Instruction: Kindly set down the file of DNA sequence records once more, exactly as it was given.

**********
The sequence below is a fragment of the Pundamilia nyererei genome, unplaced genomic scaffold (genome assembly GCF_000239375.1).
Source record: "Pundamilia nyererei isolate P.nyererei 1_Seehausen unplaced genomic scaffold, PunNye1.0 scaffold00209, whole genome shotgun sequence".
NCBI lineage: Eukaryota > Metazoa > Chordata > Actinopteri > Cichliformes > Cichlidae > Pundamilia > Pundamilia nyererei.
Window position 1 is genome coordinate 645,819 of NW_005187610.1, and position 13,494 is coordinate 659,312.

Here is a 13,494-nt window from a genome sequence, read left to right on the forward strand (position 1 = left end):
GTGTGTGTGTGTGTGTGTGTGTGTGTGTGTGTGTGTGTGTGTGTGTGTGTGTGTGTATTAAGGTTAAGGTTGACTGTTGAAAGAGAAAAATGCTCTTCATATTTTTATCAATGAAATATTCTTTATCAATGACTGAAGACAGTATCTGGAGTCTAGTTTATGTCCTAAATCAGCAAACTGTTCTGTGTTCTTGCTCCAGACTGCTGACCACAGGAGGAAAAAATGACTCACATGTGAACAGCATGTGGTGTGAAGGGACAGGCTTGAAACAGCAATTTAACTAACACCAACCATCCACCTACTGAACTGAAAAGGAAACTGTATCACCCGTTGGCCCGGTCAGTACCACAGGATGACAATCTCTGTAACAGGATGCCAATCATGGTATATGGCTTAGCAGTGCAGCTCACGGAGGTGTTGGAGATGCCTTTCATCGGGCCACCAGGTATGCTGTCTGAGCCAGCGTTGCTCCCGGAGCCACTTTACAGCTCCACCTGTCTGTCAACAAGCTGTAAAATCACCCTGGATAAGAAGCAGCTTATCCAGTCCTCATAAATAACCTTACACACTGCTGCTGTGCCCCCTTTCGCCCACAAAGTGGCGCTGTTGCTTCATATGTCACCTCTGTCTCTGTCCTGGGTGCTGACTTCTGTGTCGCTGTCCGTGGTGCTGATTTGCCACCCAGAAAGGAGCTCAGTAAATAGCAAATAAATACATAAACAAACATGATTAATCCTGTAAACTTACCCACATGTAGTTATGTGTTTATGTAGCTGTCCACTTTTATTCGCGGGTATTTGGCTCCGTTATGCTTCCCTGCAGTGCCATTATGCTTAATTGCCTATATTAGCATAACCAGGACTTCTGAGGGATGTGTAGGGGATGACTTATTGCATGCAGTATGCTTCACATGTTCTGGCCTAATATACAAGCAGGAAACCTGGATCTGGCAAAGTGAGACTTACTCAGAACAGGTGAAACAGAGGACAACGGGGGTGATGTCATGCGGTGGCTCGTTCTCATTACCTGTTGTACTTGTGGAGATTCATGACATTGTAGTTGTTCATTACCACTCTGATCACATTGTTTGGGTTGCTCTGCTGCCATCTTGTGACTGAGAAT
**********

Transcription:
The sequence below is a fragment of the Pundamilia nyererei genome, unplaced genomic scaffold (genome assembly GCF_000239375.1).
Source record: "Pundamilia nyererei isolate P.nyererei 1_Seehausen unplaced genomic scaffold, PunNye1.0 scaffold00209, whole genome shotgun sequence".
NCBI lineage: Eukaryota > Metazoa > Chordata > Actinopteri > Cichliformes > Cichlidae > Pundamilia > Pundamilia nyererei.
Window position 1 is genome coordinate 645,819 of NW_005187610.1, and position 13,494 is coordinate 659,312.

Here is a 13,494-nt window from a genome sequence, read left to right on the forward strand (position 1 = left end):
GTGTGTGTGTGTGTGTGTGTGTGTGTGTGTGTGTGTGTGTGTGTGTGTGTGTGTGTATTAAGGTTAAGGTTGACTGTTGAAAGAGAAAAATGCTCTTCATATTTTTATCAATGAAATATTCTTTATCAATGACTGAAGACAGTATCTGGAGTCTAGTTTATGTCCTAAATCAGCAAACTGTTCTGTGTTCTTGCTCCAGACTGCTGACCACAGGAGGAAAAAATGACTCACATGTGAACAGCATGTGGTGTGAAGGGACAGGCTTGAAACAGCAATTTAACTAACACCAACCATCCACCTACTGAACTGAAAAGGAAACTGTATCACCCGTTGGCCCGGTCAGTACCACAGGATGACAATCTCTGTAACAGGATGCCAATCATGGTATATGGCTTAGCAGTGCAGCTCACGGAGGTGTTGGAGATGCCTTTCATCGGGCCACCAGGTATGCTGTCTGAGCCAGCGTTGCTCCCGGAGCCACTTTACAGCTCCACCTGTCTGTCAACAAGCTGTAAAATCACCCTGGATAAGAAGCAGCTTATCCAGTCCTCATAAATAACCTTACACACTGCTGCTGTGCCCCCTTTCGCCCACAAAGTGGCGCTGTTGCTTCATATGTCACCTCTGTCTCTGTCCTGGGTGCTGACTTCTGTGTCGCTGTCCGTGGTGCTGATTTGCCACCCAGAAAGGAGCTCAGTAAATAGCAAATAAATACATAAACAAACATGATTAATCCTGTAAACTTACCCACATGTAGTTATGTGTTTATGTAGCTGTCCACTTTTATTCGCGGGTATTTGGCTCCGTTATGCTTCCCTGCAGTGCCATTATGCTTAATTGCCTATATTAGCATAACCAGGACTTCTGAGGGATGTGTAGGGGATGACTTATTGCATGCAGTATGCTTCACATGTTCTGGCCTAATATACAAGCAGGAAACCTGGATCTGGCAAAGTGAGACTTACTCAGAACAGGTGAAACAGAGGACAACGGGGGTGATGTCATGCGGTGGCTCGTTCTCATTACCTGTTGTACTTGTGGAGATTCATGACATTGTAGTTGTTCATTACCACTCTGATCACATTGTTTGGGTTGCTCTGCTGCCATCTTGTGACTGAGAAT